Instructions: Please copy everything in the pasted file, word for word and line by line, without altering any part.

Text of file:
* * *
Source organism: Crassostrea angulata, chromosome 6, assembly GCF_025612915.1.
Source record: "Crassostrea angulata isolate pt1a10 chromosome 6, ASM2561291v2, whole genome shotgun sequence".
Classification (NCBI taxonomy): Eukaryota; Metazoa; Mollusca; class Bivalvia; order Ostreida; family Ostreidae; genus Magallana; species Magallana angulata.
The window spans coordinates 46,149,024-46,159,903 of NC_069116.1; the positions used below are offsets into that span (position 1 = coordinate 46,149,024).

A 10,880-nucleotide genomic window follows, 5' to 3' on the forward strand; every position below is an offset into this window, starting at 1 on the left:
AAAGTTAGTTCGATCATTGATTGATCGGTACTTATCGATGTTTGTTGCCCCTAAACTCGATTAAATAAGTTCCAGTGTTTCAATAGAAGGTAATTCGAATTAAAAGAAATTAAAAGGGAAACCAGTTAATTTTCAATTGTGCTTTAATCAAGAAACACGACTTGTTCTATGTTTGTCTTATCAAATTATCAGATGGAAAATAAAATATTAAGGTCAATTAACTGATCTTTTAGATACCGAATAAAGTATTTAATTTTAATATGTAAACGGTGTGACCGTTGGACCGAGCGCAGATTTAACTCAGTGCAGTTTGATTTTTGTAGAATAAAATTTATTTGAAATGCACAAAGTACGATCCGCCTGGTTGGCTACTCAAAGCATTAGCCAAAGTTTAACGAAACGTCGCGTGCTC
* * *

Source organism: Crassostrea angulata, chromosome 6, assembly GCF_025612915.1.
Source record: "Crassostrea angulata isolate pt1a10 chromosome 6, ASM2561291v2, whole genome shotgun sequence".
Classification (NCBI taxonomy): Eukaryota; Metazoa; Mollusca; class Bivalvia; order Ostreida; family Ostreidae; genus Magallana; species Magallana angulata.
The window spans coordinates 46,149,024-46,159,903 of NC_069116.1; the positions used below are offsets into that span (position 1 = coordinate 46,149,024).

A 10,880-nucleotide genomic window follows, 5' to 3' on the forward strand; every position below is an offset into this window, starting at 1 on the left:
AAAGTTAGTTCGATCATTGATTGATCGGTACTTATCGATGTTTGTTGCCCCTAAACTCGATTAAATAAGTTCCAGTGTTTCAATAGAAGGTAATTCGAATTAAAAGAAATTAAAAGGGAAACCAGTTAATTTTCAATTGTGCTTTAATCAAGAAACACGACTTGTTCTATGTTTGTCTTATCAAATTATCAGATGGAAAATAAAATATTAAGGTCAATTAACTGATCTTTTAGATACCGAATAAAGTATTTAATTTTAATATGTAAACGGTGTGACCGTTGGACCGAGCGCAGATTTAACTCAGTGCAGTTTGATTTTTGTAGAATAAAATTTATTTGAAATGCACAAAGTACGATCCGCCTGGTTGGCTACTCAAAGCATTAGCCAAAGTTTAACGAAACGTCGCGTGCTC